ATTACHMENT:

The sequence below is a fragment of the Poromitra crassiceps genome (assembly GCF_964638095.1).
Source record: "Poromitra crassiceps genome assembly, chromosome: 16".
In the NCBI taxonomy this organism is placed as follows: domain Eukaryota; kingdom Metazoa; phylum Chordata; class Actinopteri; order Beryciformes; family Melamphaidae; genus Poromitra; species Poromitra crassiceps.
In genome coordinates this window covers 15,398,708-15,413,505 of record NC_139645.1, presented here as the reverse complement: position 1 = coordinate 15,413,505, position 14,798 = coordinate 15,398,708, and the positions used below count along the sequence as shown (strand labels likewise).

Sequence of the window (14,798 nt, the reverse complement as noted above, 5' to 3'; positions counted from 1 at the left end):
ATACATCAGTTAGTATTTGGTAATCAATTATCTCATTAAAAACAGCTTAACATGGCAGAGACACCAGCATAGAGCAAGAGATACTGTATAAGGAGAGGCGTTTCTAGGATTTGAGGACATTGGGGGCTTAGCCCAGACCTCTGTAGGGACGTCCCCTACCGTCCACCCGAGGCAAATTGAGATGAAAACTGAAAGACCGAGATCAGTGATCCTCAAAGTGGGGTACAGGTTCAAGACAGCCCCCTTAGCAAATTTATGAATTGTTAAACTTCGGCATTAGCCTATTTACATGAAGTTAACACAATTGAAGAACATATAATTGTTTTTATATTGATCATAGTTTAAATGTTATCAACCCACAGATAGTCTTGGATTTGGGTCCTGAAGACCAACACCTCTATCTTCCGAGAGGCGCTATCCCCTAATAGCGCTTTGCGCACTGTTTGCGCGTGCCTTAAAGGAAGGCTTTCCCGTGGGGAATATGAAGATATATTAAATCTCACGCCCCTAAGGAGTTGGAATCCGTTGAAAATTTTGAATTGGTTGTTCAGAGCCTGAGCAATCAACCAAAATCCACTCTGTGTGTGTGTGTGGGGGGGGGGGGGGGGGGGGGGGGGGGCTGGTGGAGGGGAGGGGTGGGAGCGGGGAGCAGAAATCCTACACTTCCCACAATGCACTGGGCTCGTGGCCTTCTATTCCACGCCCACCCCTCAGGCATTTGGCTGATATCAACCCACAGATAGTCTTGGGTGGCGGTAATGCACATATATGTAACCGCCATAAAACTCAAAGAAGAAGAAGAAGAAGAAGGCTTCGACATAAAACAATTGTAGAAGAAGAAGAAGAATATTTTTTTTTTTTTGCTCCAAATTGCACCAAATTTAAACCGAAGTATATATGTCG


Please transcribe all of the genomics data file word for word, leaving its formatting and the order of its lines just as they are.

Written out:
The sequence below is a fragment of the Poromitra crassiceps genome (assembly GCF_964638095.1).
Source record: "Poromitra crassiceps genome assembly, chromosome: 16".
In the NCBI taxonomy this organism is placed as follows: domain Eukaryota; kingdom Metazoa; phylum Chordata; class Actinopteri; order Beryciformes; family Melamphaidae; genus Poromitra; species Poromitra crassiceps.
In genome coordinates this window covers 15,398,708-15,413,505 of record NC_139645.1, presented here as the reverse complement: position 1 = coordinate 15,413,505, position 14,798 = coordinate 15,398,708, and the positions used below count along the sequence as shown (strand labels likewise).

Sequence of the window (14,798 nt, the reverse complement as noted above, 5' to 3'; positions counted from 1 at the left end):
ATACATCAGTTAGTATTTGGTAATCAATTATCTCATTAAAAACAGCTTAACATGGCAGAGACACCAGCATAGAGCAAGAGATACTGTATAAGGAGAGGCGTTTCTAGGATTTGAGGACATTGGGGGCTTAGCCCAGACCTCTGTAGGGACGTCCCCTACCGTCCACCCGAGGCAAATTGAGATGAAAACTGAAAGACCGAGATCAGTGATCCTCAAAGTGGGGTACAGGTTCAAGACAGCCCCCTTAGCAAATTTATGAATTGTTAAACTTCGGCATTAGCCTATTTACATGAAGTTAACACAATTGAAGAACATATAATTGTTTTTATATTGATCATAGTTTAAATGTTATCAACCCACAGATAGTCTTGGATTTGGGTCCTGAAGACCAACACCTCTATCTTCCGAGAGGCGCTATCCCCTAATAGCGCTTTGCGCACTGTTTGCGCGTGCCTTAAAGGAAGGCTTTCCCGTGGGGAATATGAAGATATATTAAATCTCACGCCCCTAAGGAGTTGGAATCCGTTGAAAATTTTGAATTGGTTGTTCAGAGCCTGAGCAATCAACCAAAATCCACTCTGTGTGTGTGTGTGGGGGGGGGGGGGGGGGGGGGGGGGGGCTGGTGGAGGGGAGGGGTGGGAGCGGGGAGCAGAAATCCTACACTTCCCACAATGCACTGGGCTCGTGGCCTTCTATTCCACGCCCACCCCTCAGGCATTTGGCTGATATCAACCCACAGATAGTCTTGGGTGGCGGTAATGCACATATATGTAACCGCCATAAAACTCAAAGAAGAAGAAGAAGAAGAAGGCTTCGACATAAAACAATTGTAGAAGAAGAAGAAGAATATTTTTTTTTTTTTGCTCCAAATTGCACCAAATTTAAACCGAAGTATATATGTCG